A secured loan involves borrowing an amount of money and ‘securing’ it against a valuable asset such your home or your car.
An unsecured loan is not secured against anything, but interest rates are often a bit higher because of the lack of security and you are usually not able to borrow as much as you could with a secured loan.
There is a risk of your asset being repossessed if the loan is not repaid on time. With large amounts typically borrowed, the lender has some security that they will be able to recover the amount they lend out. You will only be able to borrow an amount that is in keeping with the amount of equity you have in that asset.
If you have paid-off 40% of your mortgage, for instance, the equity in your home is that 40% of its worth. This deciphers the upper limit of how sizeable your secured loan could be.
If you default on an unsecured loan, your credit rating will be negatively affected and you will face legal issues.
Examples of secured loans include:
- homeowner loans
- car loans
- logbook loans
- development loans
- bridging loans
- debt consolidation loans
- first charge loans/first charge mortgages
- second charge loans/ second charge mortgages
Examples of unsecured loans include:
- personal loans
- flexible loans
- emergency loans
- quick cash loans
- short-term loans
- credit card loans
- payday loans
- peer to peer loans
- wedding loans
- funeral loans
Guarantor loans do not fall strictly under either category; they are unsecured in that there is no need for collateral to be put down and, as such, there is no risk of repossession. However, they must involve a second person (a ‘guarantor’) who acts as your form of security. This person is responsible for repaying your loan if you default on it: their finances are the collateral.
How Does The Criteria Differ?
A secured loan requires you to have a valuable asset that you can put towards your loan such as a car, property or valuable item like jewellery or art. There are some secured products where you require a good credit score such as borrowing for a mortgage. However, unsecured and even the likes of payday loans are generally good for people who have bad credit ratings who, for that reason, do not have easy access to a secured loan.
If you wish to get an unsecured loan, you should ideally have a good credit score or a regular income so that the lender can trust that you will be able to make your repayments.
If you have a poor credit rating, but do not have the assets for a traditional secured loan, then you might consider getting a guarantor loan instead. You may still be granted an unsecured loan if your credit score is not great, it is just likely that you will be charged a higher interest rate to account for the risk that the lender is taking in allowing you to borrow from them.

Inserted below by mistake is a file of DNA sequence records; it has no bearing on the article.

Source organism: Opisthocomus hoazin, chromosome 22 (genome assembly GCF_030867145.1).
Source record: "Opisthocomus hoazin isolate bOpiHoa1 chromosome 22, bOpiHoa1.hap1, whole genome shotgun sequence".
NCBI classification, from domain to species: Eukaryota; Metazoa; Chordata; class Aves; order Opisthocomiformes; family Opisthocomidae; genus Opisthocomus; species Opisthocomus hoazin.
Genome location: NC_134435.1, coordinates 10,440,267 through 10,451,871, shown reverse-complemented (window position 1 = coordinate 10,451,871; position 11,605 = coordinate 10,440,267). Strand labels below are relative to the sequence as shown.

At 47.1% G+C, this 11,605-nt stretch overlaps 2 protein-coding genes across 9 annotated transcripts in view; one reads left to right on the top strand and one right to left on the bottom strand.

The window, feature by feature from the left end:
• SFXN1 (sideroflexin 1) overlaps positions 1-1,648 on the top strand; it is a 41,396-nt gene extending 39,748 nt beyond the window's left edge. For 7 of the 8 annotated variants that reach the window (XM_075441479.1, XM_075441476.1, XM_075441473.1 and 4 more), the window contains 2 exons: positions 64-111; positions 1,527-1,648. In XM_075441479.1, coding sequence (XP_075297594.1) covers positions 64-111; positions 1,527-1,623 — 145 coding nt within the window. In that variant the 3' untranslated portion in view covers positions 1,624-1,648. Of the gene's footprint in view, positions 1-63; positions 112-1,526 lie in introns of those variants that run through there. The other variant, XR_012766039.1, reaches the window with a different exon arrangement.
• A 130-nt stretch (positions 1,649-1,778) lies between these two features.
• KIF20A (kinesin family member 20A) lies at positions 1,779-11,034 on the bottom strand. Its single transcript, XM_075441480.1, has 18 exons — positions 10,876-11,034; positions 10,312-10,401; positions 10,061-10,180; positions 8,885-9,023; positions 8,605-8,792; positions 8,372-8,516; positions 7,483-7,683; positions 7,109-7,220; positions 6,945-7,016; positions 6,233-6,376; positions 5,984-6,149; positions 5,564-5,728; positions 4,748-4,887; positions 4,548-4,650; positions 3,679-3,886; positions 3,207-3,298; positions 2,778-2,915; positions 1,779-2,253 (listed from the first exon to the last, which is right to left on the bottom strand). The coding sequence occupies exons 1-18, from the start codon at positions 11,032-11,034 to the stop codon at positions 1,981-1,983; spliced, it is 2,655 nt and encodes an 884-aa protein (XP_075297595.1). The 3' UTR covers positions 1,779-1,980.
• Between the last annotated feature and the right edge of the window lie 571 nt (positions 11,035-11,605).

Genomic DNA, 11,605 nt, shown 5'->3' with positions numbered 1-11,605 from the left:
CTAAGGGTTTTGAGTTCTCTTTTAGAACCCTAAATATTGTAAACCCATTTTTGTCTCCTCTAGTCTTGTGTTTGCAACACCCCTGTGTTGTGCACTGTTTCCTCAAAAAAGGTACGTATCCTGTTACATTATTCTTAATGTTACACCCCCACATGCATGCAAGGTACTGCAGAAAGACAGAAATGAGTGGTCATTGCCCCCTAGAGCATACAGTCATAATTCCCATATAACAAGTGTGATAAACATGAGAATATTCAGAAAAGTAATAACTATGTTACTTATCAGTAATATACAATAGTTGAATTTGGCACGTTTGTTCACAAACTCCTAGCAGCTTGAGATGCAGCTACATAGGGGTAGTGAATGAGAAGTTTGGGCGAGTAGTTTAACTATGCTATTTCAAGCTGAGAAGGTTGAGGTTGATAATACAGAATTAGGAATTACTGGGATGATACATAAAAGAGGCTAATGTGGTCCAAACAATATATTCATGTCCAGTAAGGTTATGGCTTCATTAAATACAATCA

Repaying your loan
Secured loans tend to have longer loan terms, partly because when you take out a secured loan, it is usually of a larger sum than when you take out an unsecured loan. The size of the loan, then, reflects how long it will take you to repay it.
The term of any payday or unsecured loan will depend on the lender itself and each customer’s individual circumstances.
Types of unsecured loans such as flexible loans may allow you to repay your loan early without any early repayment fees, as well as decide to weight your monthly repayments as you should wish. Therefore, instead of paying an equal percentage of your debt back each month, you may decide to pay back a higher percentage one month, and a smaller one the next.
Secured loan terms do not usually allow for this sort of flexibility when it comes to repayments.
The cost of secured and unsecured loans
Expressed as an annual percentage rate (APR), the rates for secured loans are usually a lot less than unsecured loans because the lender has some security that they can potentially use to recover their costs (Source: MoneyAdviceService).
For this reason, it is common to see mortgages rates ranging from 1%-5% per year (Source: The Telegraph). This is compared to a payday loan which is likely to be above 1,000% APR or a guarantor loan that is around 46.3% APR.
Although secured loans may seem cheaper from the outset, secured loans are likely to come with arrangement fees such as broker and solicitor fees as well as asset valuation charges.
Both financial products allow for monthly repayments made up of capital and interest, repaid in equal or non-equal amounts. Payments are usually made through a direct debit account whether it is via continuous payment authority, direct debit or standing order. For small unsecured loans on the high street, the lender may also allow the individual to repay by cash or cheque.
Both types of products typically allow customers to repay early and doing so will be cheaper, as you are charged a daily interest rate. In the case of mortgages, it is common to make over-repayments because this will mean you loan is open for less time and will therefore be less to pay overall.
For some long term secured loans, there is a penalty for early repayment, which is typical for mortgages and less common for unsecured products.
The implications of non-repayment
The most important aspect of a secured loan is that your valuable asset can be repossessed if your loan is not repaid on time. For homeowners, the idea of being homeless is a very worrying prospect so lenders will always take appropriate steps to try retrieve their repayments – this may include sending notice letters, follow up phone calls and offering arrangements to pay.
Oftentimes secured loan providers will have a ‘grace period’ of a few days before they will take the appropriate action having not received a payment from you. It is always best to let a lender know in advance if you do not expect to be able to make a repayment.